The question was innocuous, the kind that is answered almost daily by every manager in Major League Baseball. One night after Jay Bruce was pulled from a game because of back tightness, manager Terry Collins was asked about his status.
“I’m not at liberty to discuss any injury situations,” Collins said Wednesday. “So, he’ll be in there when he’s in there.”
The awkward answer was the latest example of what has clearly been a new policy instituted by the Mets, whose response to season-long criticism for their questionable injury management has been to offer status updates that are intentionally vague.
On a day that catcher Travis d’Arnaud was activated from the disabled list, Collins ducked the question about Bruce, even after the outfielder declared himself day-to-day, and said, “I don’t think it’s serious.”
Still, the Mets have been tight-lipped publicly about when some of their banged-up players are expected to be back, some of whom were placed on the DL only after protracted and ultimately unsuccessful efforts to keep them on the field.
For instance, neither Collins nor general manager Sandy Alderson have offered any firm timeline on a return date for outfielder Yoenis Cespedes, whom the Mets tried to keep on the field with a hamstring injury that ultimately sent him to the disabled list.
Alderson said recently that the Mets would be looking at changes to their injury protocols, including daily briefings between the GM and the training staff.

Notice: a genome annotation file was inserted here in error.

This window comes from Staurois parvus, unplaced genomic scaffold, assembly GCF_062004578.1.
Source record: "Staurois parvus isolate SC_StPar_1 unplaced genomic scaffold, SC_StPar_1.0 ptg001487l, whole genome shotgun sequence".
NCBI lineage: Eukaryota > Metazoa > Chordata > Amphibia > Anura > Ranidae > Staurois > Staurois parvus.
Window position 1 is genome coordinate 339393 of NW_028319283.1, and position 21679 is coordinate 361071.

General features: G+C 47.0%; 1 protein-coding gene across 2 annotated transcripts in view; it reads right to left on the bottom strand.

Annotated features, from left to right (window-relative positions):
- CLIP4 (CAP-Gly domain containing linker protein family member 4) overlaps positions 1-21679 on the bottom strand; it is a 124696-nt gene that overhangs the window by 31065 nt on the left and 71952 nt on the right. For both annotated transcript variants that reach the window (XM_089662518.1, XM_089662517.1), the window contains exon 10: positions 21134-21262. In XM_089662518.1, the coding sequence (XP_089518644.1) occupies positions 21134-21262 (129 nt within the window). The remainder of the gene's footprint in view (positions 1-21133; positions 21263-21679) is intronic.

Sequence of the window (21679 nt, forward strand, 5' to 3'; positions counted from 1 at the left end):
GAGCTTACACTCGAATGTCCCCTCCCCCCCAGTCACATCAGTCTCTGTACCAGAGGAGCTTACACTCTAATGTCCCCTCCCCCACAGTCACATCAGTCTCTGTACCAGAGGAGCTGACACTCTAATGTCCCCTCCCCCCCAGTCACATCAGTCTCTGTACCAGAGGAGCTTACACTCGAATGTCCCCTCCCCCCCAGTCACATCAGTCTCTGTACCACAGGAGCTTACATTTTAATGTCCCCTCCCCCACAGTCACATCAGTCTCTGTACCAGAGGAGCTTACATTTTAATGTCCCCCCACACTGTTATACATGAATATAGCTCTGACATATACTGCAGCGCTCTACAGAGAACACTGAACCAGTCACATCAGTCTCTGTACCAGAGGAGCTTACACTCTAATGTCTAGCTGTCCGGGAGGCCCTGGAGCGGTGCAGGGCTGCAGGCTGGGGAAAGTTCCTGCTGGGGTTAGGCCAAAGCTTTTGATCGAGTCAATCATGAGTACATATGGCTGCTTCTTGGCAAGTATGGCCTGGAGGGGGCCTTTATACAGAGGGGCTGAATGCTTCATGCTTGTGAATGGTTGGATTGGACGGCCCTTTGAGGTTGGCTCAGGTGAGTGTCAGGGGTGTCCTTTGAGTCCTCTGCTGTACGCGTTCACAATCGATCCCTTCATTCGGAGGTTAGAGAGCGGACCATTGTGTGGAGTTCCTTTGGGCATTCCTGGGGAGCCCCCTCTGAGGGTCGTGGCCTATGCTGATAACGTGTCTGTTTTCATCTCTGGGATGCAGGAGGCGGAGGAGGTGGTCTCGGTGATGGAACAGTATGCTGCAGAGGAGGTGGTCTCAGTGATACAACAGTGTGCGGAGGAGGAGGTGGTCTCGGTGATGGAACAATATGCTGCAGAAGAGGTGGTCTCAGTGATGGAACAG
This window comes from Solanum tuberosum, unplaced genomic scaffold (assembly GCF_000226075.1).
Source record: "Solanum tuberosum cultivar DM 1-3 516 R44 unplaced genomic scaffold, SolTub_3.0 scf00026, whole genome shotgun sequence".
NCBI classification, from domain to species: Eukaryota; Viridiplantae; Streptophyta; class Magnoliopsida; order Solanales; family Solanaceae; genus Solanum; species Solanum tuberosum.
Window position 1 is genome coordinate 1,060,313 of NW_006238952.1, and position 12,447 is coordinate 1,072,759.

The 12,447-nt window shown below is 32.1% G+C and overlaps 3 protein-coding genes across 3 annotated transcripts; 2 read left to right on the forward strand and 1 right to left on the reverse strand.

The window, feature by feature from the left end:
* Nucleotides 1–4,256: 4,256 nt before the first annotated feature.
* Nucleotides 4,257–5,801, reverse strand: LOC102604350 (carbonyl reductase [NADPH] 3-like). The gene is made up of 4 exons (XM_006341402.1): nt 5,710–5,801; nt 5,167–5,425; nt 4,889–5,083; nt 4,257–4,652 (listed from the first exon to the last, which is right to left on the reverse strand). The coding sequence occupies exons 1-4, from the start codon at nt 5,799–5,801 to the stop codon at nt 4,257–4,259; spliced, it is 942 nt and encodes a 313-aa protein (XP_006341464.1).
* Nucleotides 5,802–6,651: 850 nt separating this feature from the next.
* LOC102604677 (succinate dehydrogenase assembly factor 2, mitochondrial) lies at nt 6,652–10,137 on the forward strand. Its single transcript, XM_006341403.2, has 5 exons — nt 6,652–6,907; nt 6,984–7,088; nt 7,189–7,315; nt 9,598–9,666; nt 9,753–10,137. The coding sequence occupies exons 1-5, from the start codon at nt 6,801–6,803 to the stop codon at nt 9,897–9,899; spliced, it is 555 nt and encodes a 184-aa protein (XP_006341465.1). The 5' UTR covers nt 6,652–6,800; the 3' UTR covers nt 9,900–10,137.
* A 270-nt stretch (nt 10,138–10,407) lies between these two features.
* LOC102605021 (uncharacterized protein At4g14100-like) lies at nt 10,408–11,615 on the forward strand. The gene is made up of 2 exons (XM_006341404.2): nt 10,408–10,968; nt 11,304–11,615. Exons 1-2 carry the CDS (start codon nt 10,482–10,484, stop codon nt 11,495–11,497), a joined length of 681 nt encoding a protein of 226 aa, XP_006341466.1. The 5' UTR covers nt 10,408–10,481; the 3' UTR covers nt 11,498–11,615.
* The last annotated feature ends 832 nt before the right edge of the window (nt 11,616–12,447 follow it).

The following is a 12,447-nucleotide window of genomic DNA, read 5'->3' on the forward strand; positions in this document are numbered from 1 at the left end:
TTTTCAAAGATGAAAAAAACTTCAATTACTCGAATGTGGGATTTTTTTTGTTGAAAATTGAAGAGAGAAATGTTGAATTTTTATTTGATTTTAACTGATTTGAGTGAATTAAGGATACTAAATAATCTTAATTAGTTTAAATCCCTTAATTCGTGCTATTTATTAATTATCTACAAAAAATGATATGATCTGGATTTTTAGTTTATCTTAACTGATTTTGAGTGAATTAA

Judging by recent efforts to offer only scant information publicly, it appears secrecy rather than transparency is also among the changes, though similar efforts haven’t stuck.
Despite the policy shift, the injury train has continued to roll, with Tommy Milone the latest to get aboard.
The lefthander was claimed on waivers to fill out a rotation that has been swamped by injuries. But he found himself on the 10-day disabled list on Wednesday with a sprained knee, with d’Arnaud taking the roster spot.
The Mets are leaning toward starting Josh Smoker in place of Milone on Saturday. It would be Smoker’s first big-league start, though it comes after he made two starts in the minor leagues, which were designed to force him into using his entire repertoire of pitches.
Smoker had been a starter early in his career before injuries pushed him into a relief role, which is how he reached the big leagues.
Smoker pitched one inning of relief Wednesday night and gave up the go-ahead homer in loss to Padres.
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